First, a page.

It’s interesting that as Katherine is willing to use Tess’s mind the way male bosses would like to use her body, Tess uses Katherine’s body in a way, wearing her clothes and hair and makeup to make herself over. And it goes deeper than surface: by the time she scrambles to put Katherine’s things back in place for her return, Tess has internalized much of the confidence and bearing she borrowed.
Which is what makes this makeover so interesting. So often, makeovers are about stuff, or what others do to make a woman more beautiful. But Tess wants to gain this power for herself, and her transformation is shamanic – by wearing Katherine’s things, she gains Katherine’s internal power. After she’s caught deceiving everyone, she has the self-confidence to stand up for herself in a sweater and jeans – no power suit is necessary. The transformation is complete, and she will have her own office the next day.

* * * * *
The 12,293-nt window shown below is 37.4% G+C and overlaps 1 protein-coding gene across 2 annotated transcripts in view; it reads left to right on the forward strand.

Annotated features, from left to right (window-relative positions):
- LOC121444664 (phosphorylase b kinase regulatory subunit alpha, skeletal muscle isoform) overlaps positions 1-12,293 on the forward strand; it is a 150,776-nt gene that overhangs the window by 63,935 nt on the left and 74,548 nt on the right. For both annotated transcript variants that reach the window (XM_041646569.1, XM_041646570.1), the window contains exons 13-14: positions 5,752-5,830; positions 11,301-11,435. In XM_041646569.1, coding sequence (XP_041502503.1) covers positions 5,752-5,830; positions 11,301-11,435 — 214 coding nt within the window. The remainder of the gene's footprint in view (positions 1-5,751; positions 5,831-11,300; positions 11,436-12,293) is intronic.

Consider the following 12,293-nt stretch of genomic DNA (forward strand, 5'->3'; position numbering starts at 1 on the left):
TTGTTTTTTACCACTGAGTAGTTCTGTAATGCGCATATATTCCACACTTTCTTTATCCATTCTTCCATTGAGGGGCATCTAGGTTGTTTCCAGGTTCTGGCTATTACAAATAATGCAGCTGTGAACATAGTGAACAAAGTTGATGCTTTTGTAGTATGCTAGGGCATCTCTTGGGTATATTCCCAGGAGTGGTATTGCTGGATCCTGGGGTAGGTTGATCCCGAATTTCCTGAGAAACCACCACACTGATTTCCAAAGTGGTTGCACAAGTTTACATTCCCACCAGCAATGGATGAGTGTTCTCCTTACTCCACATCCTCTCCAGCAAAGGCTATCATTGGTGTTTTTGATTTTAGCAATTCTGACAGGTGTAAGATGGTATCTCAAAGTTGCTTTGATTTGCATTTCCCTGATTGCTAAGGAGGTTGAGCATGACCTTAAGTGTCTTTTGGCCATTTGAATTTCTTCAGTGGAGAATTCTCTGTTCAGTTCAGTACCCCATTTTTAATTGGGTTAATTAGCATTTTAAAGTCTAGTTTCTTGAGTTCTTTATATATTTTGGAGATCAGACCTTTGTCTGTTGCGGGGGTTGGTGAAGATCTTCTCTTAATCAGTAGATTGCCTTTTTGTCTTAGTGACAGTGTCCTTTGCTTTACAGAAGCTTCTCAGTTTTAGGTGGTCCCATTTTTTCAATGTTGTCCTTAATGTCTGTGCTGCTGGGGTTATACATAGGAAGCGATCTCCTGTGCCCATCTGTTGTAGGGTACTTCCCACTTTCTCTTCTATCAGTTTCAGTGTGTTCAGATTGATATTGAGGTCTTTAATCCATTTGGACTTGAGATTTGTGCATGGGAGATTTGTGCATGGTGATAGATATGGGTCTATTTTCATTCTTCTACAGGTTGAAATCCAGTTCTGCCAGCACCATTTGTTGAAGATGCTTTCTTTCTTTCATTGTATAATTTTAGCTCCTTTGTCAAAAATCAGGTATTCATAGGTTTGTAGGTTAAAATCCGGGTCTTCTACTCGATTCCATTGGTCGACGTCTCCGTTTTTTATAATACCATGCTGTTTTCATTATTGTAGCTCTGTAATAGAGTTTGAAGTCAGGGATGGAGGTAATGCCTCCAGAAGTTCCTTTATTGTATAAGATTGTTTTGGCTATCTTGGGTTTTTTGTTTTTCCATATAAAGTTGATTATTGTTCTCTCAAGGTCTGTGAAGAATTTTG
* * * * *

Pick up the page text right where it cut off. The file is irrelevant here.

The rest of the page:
Both Tess and Katherine believe in self-determination. But the glass ceiling is set at different heights for different women, and after being pushed to her limit, Tess will bend the rules to get what she wants, as she’s seen others do to her. This makeover is no idle experiment – this is her life, and by taking on the rules of gender, class and power, Tess McGill succeeds in doing what many women from her background would only dream of.
P.S. A soundtrack for 1980’s feminist self-determination: this one was in my head the whole time I was writing this. Eurythmics and Aretha Franklin: “Sisters Are Doin’ It for Themselves” (1985).